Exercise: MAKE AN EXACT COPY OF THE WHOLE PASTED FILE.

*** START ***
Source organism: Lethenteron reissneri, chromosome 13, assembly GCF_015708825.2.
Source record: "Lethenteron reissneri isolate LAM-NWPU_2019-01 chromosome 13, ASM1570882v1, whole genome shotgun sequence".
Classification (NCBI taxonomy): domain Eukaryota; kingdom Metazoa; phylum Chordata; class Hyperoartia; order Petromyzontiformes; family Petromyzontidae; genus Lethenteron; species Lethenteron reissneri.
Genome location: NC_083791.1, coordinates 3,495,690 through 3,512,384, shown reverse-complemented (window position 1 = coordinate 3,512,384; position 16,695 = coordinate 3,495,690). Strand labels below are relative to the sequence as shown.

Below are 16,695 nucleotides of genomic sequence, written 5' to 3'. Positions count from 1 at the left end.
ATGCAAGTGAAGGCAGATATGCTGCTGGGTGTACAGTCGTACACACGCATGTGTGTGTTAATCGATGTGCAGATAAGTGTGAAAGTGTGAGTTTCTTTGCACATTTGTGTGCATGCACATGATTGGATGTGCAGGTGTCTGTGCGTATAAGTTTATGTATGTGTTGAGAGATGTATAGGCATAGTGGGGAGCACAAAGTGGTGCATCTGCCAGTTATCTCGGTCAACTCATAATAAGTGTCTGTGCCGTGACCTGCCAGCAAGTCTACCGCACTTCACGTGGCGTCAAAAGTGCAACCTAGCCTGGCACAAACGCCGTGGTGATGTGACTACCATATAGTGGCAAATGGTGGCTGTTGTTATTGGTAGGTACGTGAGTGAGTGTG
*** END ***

Source organism: Lethenteron reissneri, chromosome 13, assembly GCF_015708825.2.
Source record: "Lethenteron reissneri isolate LAM-NWPU_2019-01 chromosome 13, ASM1570882v1, whole genome shotgun sequence".
Classification (NCBI taxonomy): domain Eukaryota; kingdom Metazoa; phylum Chordata; class Hyperoartia; order Petromyzontiformes; family Petromyzontidae; genus Lethenteron; species Lethenteron reissneri.
Genome location: NC_083791.1, coordinates 3,495,690 through 3,512,384, shown reverse-complemented (window position 1 = coordinate 3,512,384; position 16,695 = coordinate 3,495,690). Strand labels below are relative to the sequence as shown.

Below are 16,695 nucleotides of genomic sequence, written 5' to 3'. Positions count from 1 at the left end.
ATGCAAGTGAAGGCAGATATGCTGCTGGGTGTACAGTCGTACACACGCATGTGTGTGTTAATCGATGTGCAGATAAGTGTGAAAGTGTGAGTTTCTTTGCACATTTGTGTGCATGCACATGATTGGATGTGCAGGTGTCTGTGCGTATAAGTTTATGTATGTGTTGAGAGATGTATAGGCATAGTGGGGAGCACAAAGTGGTGCATCTGCCAGTTATCTCGGTCAACTCATAATAAGTGTCTGTGCCGTGACCTGCCAGCAAGTCTACCGCACTTCACGTGGCGTCAAAAGTGCAACCTAGCCTGGCACAAACGCCGTGGTGATGTGACTACCATATAGTGGCAAATGGTGGCTGTTGTTATTGGTAGGTACGTGAGTGAGTGTG